Why Freemium Model Does Not Work in Nigeria

Why Freemium Model Does Not Work in Nigeria

I maintain that your chances of hitting gold running a business venture in Nigeria are higher when your products and services are poised as a pain reliever than a multivitamin, and where such pains have become so afflictive the affected persons are already trying to mollify the effects through improvisations and makeshift arrangements, then your “working solution” almost instantly becomes a success.

For clarity sake the freemium model, a portmanteau word coined from “free” and “premium” is a business model where basic services are provided free of charge to the customer while the more advanced features must be paid for. As you can guess, this model is an easy go-to for entrepreneurs because of its inherent tendencies to attract large pool of interests and considerations while serving as a lure for the advanced features – the actual revenue generator. But the real question is: how efficient is this model ultimately in generating revenue for Nigerian businesses?

The Nigerian economy and consequently its business scape is quite an interesting one to observe, duplicitous as her ideals are a thousand miles at variance with her actual reality. Nigeria according to the World Poverty Clock has 91.16 million citizens living below a dollar a day which implies that virtually half of the population lives in extreme poverty, and of the remaining half above the poverty line, a huge number erstwhile regarded as the “middle class” currently suffers purchasing power erosion due to economic policies and government inefficiencies, meaning that having even a “basic offering” is currently a luxury to about 70% of the Nigerian population.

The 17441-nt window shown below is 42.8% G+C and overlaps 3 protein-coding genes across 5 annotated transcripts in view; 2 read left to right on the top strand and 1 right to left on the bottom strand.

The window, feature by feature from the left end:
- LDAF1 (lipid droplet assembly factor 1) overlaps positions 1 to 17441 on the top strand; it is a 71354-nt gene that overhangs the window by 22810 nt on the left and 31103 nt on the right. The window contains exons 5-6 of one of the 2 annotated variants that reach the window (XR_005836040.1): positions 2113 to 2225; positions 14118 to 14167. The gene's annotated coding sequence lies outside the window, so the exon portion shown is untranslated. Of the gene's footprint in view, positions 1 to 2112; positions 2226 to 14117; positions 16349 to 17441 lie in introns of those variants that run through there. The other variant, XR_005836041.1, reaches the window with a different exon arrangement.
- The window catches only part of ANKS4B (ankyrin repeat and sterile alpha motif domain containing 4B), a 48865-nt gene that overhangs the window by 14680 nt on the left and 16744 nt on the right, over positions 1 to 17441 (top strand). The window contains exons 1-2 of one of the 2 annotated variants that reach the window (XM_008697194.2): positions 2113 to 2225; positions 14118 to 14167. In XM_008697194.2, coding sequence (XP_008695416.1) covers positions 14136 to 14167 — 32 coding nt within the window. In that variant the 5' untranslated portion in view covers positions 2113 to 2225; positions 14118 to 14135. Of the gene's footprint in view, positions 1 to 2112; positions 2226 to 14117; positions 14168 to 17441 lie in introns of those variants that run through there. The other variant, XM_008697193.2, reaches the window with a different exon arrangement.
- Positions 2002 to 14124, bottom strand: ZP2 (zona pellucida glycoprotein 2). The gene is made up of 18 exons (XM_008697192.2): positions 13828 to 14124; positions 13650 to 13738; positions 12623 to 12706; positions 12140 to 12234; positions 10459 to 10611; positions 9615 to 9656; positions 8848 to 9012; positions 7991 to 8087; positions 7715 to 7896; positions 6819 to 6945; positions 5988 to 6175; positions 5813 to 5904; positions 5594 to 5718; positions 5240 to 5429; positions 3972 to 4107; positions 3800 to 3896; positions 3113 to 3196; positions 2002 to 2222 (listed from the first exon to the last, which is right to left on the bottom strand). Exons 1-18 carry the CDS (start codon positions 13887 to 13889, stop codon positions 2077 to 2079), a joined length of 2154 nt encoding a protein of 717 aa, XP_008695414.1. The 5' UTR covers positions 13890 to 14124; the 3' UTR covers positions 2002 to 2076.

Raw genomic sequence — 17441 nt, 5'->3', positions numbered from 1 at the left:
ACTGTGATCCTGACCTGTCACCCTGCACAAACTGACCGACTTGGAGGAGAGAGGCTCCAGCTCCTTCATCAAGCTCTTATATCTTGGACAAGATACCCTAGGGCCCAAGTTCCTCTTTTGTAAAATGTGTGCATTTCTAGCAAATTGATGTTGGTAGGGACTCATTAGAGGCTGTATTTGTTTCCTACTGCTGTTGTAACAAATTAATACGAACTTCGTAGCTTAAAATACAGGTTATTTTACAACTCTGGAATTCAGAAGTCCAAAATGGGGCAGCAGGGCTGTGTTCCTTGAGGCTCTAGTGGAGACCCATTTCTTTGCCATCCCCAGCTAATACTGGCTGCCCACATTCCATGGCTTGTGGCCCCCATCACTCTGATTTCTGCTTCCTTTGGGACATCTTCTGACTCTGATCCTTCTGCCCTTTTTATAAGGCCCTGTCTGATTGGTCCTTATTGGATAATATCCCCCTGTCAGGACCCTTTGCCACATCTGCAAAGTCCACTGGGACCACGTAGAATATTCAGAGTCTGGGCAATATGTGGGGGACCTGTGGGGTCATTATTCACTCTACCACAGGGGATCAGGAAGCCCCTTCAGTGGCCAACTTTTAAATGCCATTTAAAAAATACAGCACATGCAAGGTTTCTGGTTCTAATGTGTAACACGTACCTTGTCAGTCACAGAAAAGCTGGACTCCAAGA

Hinging on the above, offering basic services free of charge in hope to charge premium on the advanced services in Nigeria could therefore be tantamount to frustration and ultimately, death of such business. Not that the freemium model doesn’t work, at least it could help generate tons of leads and traffic to keep you in the high (for those who enjoy the busyness side of things) but the herculean task will be converting the leads (many of which came because of the “free-ness” of the solution than of the actual solution) to purchase the advanced features, a percentage usually few and disappointing in comparison with the leads generated. 

Typically, those who need and can afford the advanced features usually don’t need the bait of the free basic services but will rather seek other validative methods such as testimonials or referrals. On the other hand, those who rush at the free basic services many times are contented as it largely is a luxury for them, the real problem then starts when such business needs to cover the costs for the free basic services offered at the expense of low patronage of the advanced features. 

Of course, the story is not always gloom using a freemium model in Nigeria, data collection from the free basic services could become a huge goldmine in itself. Also the business charging for the advance features could partner with a not-for-profit providing the basic services freely as a way to absolve the former of the costs. Ultimately, having being as a consultant and advisor to many businesses in Nigeria, it is a lot better, safer for a business to offer their paid services and then add the free services later as a strategy to keep its paying customers. I guess we’d call that a “Premifree” business model. 

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